Children Family Overcoming Hardships Personal Development Reflections Spiritual Purification

Toiling…and the Light at the End of the Tunnel

2635177164_34fb29476e_bIt’s amazing what motherhood teaches you. Three weeks ago today, I took my turn in one of the greatest struggles a woman endures. It was an experience that would forever change my life.

Three weeks ago, I gave birth.

The pain of childbirth is certainly called labor for a reason. But in that struggle, and perhaps even more so in the struggle of child-rearing that follows, we are taught an invaluable life lesson.

They tell you that the ‘best things in life are free.’ But of all the untruths we are told, that cliché is perhaps one of the biggest. Nothing in life is free. And most definitely not the best things. Everything has a price. And the more precious something is, the higher that price.

Anything worth having requires us to work for it. Allah teaches us this Truth in the Quran when He says: “And that there is not for man except that [good] for which he strives; and that his effort is going to be seen—then he will be recompensed for it with the fullest recompense; and that to your Lord is the finality” (Qur’an, 53:39-42).

So, Allah tells us that in this life we will always have to strive. But He also tells us that there will always be fruit of that striving. Consider childbirth. Could not Allah have made it completely painless and simple? Couldn’t we all have come into this world without causing our mothers to bleed and suffer?

Or consider the pregnancy. Allah says: “And We have enjoined upon man [care] for his parents. His mother carried him [increasing her] in weakness upon weakness, and his weaning was in two years. Be grateful to Me and to your parents; to Me is the [final] destination,” (Qur’an, 31:14). Could not Allah have formed a human being overnight, without 9 months of that hardship? Could we not have been developed without causing our mothers the morning sickness, exhaustion, difficulty walking, sleeping, breathing, eating?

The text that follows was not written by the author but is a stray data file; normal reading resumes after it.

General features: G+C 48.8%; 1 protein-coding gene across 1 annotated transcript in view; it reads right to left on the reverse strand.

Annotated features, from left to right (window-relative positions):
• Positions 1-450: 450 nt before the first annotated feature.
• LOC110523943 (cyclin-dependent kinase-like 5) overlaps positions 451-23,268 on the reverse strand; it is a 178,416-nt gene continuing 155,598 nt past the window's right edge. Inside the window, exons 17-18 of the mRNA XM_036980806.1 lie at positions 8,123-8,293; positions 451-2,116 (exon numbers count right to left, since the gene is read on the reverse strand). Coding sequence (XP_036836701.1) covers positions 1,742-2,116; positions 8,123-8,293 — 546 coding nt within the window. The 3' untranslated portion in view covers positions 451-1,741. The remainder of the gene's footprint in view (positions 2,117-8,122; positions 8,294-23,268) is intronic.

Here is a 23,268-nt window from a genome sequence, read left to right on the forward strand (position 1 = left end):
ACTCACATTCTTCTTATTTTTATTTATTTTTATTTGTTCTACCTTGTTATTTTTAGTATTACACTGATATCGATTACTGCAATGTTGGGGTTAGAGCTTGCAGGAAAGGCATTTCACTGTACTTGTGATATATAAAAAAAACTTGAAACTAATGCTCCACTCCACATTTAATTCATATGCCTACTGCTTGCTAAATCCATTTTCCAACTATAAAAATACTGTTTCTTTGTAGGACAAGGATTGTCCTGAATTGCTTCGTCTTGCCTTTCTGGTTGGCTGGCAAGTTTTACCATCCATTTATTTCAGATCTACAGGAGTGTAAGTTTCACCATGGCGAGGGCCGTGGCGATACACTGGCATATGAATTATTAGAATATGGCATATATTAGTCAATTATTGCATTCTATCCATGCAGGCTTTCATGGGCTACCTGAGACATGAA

But through that strife, and as a result of that struggle, what do we have? As the fruit of our striving, we have one of Allah’s greatest gifts: a beautiful child of our own.

But it wasn’t for free.
And nothing in life is. If you want to win a gold medal, you have to give your life to training. If you want a degree, you have to spend years of sleepless nights and exhausting days, studying for it. Even something as simple as being in shape requires you to work out.

And if you want to make it to Jannah, you have to strive. If you want to be with Allah in the end, you have to endure the pangs of hunger during Ramadan, overcome sleep to pray fajr (early morning prayer), and sacrifice your wealth to pay zakah (charity). This is the price of Jannah—a gift, but one that doesn’t come for free.

And so too was my son a gift, but one that I had to struggle for. That struggle is inherent in the definition of this imperfect dunya (this life), which was never meant to be easy. When you watch someone in their first moments of life, this truth becomes so clear. The first thing we do when we enter this world is cry, and then struggle to take our first breath. Suddenly we are introduced to the realities of a life where we will bleed, feel hunger, fear, and pain. Almost immediately we are introduced to all these realities at once.

This Truth is also described in the Quran when Allah says: “We have certainly created man into hardship,” (Qur’an, 90:4).